By Jeremy Poarch
Staff at the Moccasin Bend Wastewater Treatment Plant in Chattanooga, TN, needed to upgrade the aging control system for their two centrifuge units. After evaluating the options, they selected, designed and installed a Programmable Automation Controller (PAC) system they purchased from an online supplier.
The two centrifuge units at the 220 mgd facility remove water from the thickened sludge produced by primary clarification, anaerobic digestion, and activated sludge processes. The older control system was installed in the mid-1990s and consisted of a programmable logic controller (PLC) and a CRT-type HMI for control of both centrifuge units. Plant staff had already replaced the HMI once in the past five years, and the current unit was beginning to show early signs of trouble, so they were faced with a choice: purchase a new HMI or construct a new control system with updated and enhanced functions for each centrifuge.
After evaluating PLCs, PACs, and HMIs, they selected, designed, and installed a PAC-based control system. The Productivity3000 PAC is a compact logic controller that combines the features and capabilities of a PC-based control system with that of a typical PLC. Staff also selected a C-more HMI. Both the PAC and HMI were supplied by AutomationDirect (www.automationdirect.com), an online supplier of controls and automation components.
Staff decided to install one HMI and one PAC per centrifuge. This would allow them to take one unit completely out of service for maintenance without affecting the other unit in operation. It would also provide greater flexibility as one centrifuge could now act as a redundant backup for the other.
Operators start the centrifuge, monitor it during operation, and control production by using the HMI and PAC. The PAC system monitors the flow of sludge into the centrifuge as well as the bearing temperature, centrifuge vibration and motor current.
Monitoring these parameters enables operators to judge how well the material is being de-watered, and to monitor the solids loading of the machine. This constant monitoring is critical as the solids concentration can change throughout the day and week. Operations staff makes flow rate adjustments to the material fed to the centrifuge based on solids concentration to maintain optimal final biosolids quality.
The control system allows the operator to change the feed material flow rate, and the flow rate of the supplemental lime used to aid in de-watering. The operator enters flow-rate percentages via the HMI touch panel. The PAC adjusts the signal to the variable frequency drives (VFDs) to control pump speeds according to the flow rate values.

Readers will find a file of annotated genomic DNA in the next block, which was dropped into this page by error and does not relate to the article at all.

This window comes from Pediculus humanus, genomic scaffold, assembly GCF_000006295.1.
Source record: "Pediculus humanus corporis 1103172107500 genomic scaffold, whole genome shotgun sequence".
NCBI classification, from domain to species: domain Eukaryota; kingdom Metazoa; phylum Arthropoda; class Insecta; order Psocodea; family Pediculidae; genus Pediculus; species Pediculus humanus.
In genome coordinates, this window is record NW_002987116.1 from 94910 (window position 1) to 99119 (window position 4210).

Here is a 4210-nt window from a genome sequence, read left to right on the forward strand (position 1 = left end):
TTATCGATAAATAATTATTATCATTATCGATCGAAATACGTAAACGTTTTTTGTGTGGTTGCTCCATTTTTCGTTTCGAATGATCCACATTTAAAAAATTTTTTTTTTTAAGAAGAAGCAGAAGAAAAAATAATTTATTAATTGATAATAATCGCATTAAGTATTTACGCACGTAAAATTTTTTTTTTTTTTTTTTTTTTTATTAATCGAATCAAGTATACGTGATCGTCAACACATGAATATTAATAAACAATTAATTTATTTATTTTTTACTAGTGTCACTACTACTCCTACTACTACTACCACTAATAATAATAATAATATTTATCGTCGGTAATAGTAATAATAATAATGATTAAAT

An RTD inserted through the bearing retainer and in contact with the stationary bearing race measures the centrifuge bearing temperature. A converter translates the RTD signal into a 4-20 mA signal. The bearings are pressure-lubricated by a lubrication unit. If the temperature rises to a preset level, an alarm sounds. If the temperature continues to increase, the centrifuge is shut down to prevent bearing damage.
A magnetic flowmeter monitors flow of sludge into the centrifuge. The HMI displays this flow rate, and the PAC totalizes the flow to provide per-shift production metrics. The operator adjusts the flow at the HMI touch screen, and the PAC in turn controls the pump speed via the VFD.
The PAC also monitors vibration. The Solids Operations supervisor and the maintenance staff review these data to determine when the centrifuge requires repair, extensive cleaning or overhaul. PAC alarm functions include bearing temperature, lube oil temperature, drive motor current, conveyor system status and lime addition.
Staff were able to replace a single system that controlled both centrifuges with a PAC and HMI for each individual centrifuge. Including spares, there are 156 I/O points per PAC, 128 discrete and 28 analog. Each PAC has five 16-point AC input cards, three 16-point relay output cards, two 8-channel analog input modules, and two 6-channel output modules.
Room to Grow
The PAC system will allow for future expansion. Staff intentionally designed the system with about 30% spare I/O points for future needs. They plan to implement the system's data logging functions in the future to track productivity.
Currently, all control functions are open-loop and require regular manual operator intervention. However, the PAC CPU supports multiple PID loops and staff plans to automate repetitious operator tasks. For example, the sludge and polymer feed rates are currently controlled manually. Staff would like to convert these to closed-loop control to compensate for pump wear and process variations. They will also likely add closed loop control for lime dosing, which will save lime costs and improve product quality.
About the Author: Jeremy Poarch P.E., is plant engineer at Moccasin Bend Wastewater Treatment Plant in Chattanooga, TN.